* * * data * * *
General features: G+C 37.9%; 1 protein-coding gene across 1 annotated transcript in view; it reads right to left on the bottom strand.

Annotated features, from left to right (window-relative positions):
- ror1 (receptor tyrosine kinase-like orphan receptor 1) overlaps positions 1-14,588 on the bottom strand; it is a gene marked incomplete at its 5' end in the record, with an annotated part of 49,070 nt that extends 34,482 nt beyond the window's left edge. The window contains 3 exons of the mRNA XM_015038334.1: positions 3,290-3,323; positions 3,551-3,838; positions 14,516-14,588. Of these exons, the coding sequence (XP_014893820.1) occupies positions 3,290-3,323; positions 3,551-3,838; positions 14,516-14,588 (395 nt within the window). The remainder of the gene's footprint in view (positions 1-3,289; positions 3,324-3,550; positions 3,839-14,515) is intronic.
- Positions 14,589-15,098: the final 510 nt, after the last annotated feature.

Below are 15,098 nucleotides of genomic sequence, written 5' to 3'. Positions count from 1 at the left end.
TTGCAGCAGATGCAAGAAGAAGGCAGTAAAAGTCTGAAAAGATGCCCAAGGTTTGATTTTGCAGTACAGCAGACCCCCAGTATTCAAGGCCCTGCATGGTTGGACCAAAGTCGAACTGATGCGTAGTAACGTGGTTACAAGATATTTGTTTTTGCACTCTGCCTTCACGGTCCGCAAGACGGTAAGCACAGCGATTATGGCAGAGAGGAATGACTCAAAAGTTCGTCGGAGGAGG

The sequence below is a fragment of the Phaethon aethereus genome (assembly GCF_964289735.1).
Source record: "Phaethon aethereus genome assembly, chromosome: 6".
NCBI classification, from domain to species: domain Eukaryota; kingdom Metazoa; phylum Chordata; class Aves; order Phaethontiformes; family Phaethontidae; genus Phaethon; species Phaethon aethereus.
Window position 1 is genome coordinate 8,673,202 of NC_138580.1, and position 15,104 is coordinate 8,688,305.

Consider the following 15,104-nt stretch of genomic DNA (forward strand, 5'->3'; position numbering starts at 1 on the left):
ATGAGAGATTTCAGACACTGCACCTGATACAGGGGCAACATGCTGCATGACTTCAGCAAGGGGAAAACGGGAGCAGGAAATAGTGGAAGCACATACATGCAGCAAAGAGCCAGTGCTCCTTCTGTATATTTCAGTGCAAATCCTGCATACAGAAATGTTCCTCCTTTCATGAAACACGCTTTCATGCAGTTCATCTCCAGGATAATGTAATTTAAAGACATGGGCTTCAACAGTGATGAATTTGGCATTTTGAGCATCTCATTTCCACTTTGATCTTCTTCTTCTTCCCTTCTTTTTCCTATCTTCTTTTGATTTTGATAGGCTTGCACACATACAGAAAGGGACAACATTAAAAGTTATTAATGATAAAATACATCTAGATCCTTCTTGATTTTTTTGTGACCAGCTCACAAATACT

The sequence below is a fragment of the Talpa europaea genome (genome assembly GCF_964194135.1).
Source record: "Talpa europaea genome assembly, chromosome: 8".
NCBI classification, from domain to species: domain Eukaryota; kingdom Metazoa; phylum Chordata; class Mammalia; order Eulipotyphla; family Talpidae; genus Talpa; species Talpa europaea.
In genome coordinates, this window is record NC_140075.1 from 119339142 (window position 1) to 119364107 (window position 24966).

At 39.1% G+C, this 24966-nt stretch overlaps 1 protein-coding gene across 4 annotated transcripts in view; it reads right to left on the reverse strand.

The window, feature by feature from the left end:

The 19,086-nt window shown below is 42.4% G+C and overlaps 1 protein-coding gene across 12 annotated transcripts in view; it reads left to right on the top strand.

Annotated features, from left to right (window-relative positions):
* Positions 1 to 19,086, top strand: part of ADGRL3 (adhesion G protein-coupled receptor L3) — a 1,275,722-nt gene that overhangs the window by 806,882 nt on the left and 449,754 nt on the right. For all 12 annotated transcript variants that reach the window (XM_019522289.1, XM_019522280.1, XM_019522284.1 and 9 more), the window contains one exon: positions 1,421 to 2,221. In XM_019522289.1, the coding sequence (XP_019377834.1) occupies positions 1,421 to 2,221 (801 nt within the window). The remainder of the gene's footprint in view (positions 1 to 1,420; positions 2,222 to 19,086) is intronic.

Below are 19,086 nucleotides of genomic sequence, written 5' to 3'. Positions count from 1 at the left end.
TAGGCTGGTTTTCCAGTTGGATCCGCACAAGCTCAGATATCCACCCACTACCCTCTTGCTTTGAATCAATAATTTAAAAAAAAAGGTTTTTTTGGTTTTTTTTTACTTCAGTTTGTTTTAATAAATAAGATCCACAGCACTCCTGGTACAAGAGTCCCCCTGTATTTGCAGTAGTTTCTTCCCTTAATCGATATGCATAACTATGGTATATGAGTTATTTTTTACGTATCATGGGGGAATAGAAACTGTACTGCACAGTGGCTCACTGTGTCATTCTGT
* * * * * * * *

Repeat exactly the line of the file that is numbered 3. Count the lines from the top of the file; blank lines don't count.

- ror1 (receptor tyrosine kinase-like orphan receptor 1) overlaps positions 1-14,588 on the bottom strand; it is a gene marked incomplete at its 5' end in the record, with an annotated part of 49,070 nt that extends 34,482 nt beyond the window's left edge. The window contains 3 exons of the mRNA XM_015038334.1: positions 3,290-3,323; positions 3,551-3,838; positions 14,516-14,588. Of these exons, the coding sequence (XP_014893820.1) occupies positions 3,290-3,323; positions 3,551-3,838; positions 14,516-14,588 (395 nt within the window). The remainder of the gene's footprint in view (positions 1-3,289; positions 3,324-3,550; positions 3,839-14,515) is intronic.